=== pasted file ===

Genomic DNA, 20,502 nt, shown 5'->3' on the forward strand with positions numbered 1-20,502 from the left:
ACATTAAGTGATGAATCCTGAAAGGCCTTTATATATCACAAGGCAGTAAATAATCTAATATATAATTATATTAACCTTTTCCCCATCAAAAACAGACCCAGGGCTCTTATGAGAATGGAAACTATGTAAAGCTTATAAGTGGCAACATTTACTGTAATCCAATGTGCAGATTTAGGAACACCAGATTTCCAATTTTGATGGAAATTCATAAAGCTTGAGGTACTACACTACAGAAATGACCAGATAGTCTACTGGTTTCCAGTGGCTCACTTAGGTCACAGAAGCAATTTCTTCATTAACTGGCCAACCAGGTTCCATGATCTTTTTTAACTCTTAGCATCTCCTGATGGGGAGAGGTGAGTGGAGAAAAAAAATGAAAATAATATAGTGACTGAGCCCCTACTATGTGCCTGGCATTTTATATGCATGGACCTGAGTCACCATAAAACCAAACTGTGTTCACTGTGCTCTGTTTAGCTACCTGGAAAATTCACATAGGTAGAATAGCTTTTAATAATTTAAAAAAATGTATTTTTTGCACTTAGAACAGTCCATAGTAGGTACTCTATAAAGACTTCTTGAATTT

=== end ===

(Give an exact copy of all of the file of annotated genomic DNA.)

Genomic DNA, 20,502 nt, shown 5'->3' on the forward strand with positions numbered 1-20,502 from the left:
ACATTAAGTGATGAATCCTGAAAGGCCTTTATATATCACAAGGCAGTAAATAATCTAATATATAATTATATTAACCTTTTCCCCATCAAAAACAGACCCAGGGCTCTTATGAGAATGGAAACTATGTAAAGCTTATAAGTGGCAACATTTACTGTAATCCAATGTGCAGATTTAGGAACACCAGATTTCCAATTTTGATGGAAATTCATAAAGCTTGAGGTACTACACTACAGAAATGACCAGATAGTCTACTGGTTTCCAGTGGCTCACTTAGGTCACAGAAGCAATTTCTTCATTAACTGGCCAACCAGGTTCCATGATCTTTTTTAACTCTTAGCATCTCCTGATGGGGAGAGGTGAGTGGAGAAAAAAAATGAAAATAATATAGTGACTGAGCCCCTACTATGTGCCTGGCATTTTATATGCATGGACCTGAGTCACCATAAAACCAAACTGTGTTCACTGTGCTCTGTTTAGCTACCTGGAAAATTCACATAGGTAGAATAGCTTTTAATAATTTAAAAAAATGTATTTTTTGCACTTAGAACAGTCCATAGTAGGTACTCTATAAAGACTTCTTGAATTT